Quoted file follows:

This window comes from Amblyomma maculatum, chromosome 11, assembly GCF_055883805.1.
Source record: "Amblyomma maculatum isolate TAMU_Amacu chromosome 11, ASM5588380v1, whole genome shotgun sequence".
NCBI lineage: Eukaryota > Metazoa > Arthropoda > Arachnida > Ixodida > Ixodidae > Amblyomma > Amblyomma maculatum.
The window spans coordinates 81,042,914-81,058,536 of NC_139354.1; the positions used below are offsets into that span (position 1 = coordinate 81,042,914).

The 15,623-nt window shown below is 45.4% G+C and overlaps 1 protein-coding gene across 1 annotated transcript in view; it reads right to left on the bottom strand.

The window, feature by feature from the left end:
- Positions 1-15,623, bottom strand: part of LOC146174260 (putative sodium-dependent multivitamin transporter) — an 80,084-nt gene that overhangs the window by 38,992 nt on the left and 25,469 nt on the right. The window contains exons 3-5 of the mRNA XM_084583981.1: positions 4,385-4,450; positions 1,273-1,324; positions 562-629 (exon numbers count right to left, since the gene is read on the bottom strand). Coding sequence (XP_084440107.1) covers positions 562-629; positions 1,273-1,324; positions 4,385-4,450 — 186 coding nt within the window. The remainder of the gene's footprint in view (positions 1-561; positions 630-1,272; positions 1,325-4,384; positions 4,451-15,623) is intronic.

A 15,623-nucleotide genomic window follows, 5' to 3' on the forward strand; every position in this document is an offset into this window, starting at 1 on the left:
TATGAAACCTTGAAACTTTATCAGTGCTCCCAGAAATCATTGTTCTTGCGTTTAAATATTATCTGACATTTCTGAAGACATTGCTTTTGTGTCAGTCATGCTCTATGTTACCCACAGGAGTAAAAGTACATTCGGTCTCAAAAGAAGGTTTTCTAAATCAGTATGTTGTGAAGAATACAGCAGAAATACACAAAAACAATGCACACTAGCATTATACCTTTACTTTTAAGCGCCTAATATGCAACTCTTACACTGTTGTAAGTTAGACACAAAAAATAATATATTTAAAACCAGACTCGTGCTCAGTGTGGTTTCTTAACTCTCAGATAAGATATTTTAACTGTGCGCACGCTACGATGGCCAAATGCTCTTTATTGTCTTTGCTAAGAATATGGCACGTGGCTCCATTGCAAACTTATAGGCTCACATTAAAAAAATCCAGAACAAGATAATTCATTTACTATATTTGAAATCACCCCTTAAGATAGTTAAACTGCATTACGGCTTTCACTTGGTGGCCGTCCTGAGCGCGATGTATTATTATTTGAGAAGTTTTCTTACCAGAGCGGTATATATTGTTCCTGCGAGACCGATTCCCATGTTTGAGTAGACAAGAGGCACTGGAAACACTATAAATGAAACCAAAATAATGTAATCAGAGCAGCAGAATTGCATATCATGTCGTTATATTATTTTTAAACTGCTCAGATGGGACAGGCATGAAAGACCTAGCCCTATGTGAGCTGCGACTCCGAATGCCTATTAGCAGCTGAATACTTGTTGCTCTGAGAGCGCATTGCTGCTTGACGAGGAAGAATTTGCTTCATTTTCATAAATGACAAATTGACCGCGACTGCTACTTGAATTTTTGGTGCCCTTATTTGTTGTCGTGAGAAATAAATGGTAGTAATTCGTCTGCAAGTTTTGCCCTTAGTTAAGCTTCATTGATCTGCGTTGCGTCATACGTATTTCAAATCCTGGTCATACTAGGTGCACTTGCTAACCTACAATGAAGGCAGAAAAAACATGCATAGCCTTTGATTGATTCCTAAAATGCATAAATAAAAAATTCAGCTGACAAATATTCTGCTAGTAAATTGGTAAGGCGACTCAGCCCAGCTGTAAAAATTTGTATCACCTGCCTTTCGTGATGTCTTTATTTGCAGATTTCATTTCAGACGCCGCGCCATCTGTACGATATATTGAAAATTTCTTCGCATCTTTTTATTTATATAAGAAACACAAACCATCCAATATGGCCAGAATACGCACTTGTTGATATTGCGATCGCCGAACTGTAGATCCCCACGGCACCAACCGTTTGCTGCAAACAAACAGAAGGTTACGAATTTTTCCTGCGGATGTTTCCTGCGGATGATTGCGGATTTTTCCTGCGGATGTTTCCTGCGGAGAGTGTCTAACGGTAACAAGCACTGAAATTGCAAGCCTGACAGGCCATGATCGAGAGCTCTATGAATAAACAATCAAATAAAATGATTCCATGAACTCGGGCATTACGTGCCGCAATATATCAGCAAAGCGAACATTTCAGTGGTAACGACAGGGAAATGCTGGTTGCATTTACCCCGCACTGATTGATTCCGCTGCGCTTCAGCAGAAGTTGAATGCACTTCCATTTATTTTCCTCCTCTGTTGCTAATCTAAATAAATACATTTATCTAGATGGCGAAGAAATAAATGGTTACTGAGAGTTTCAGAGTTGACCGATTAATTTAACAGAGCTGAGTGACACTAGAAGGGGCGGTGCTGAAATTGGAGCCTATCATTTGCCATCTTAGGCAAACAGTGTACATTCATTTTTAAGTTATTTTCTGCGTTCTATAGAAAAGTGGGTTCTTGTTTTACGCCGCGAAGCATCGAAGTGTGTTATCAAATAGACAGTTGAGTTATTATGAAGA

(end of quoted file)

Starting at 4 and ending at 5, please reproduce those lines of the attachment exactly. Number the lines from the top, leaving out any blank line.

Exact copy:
The window spans coordinates 81,042,914-81,058,536 of NC_139354.1; the positions used below are offsets into that span (position 1 = coordinate 81,042,914).

The 15,623-nt window shown below is 45.4% G+C and overlaps 1 protein-coding gene across 1 annotated transcript in view; it reads right to left on the bottom strand.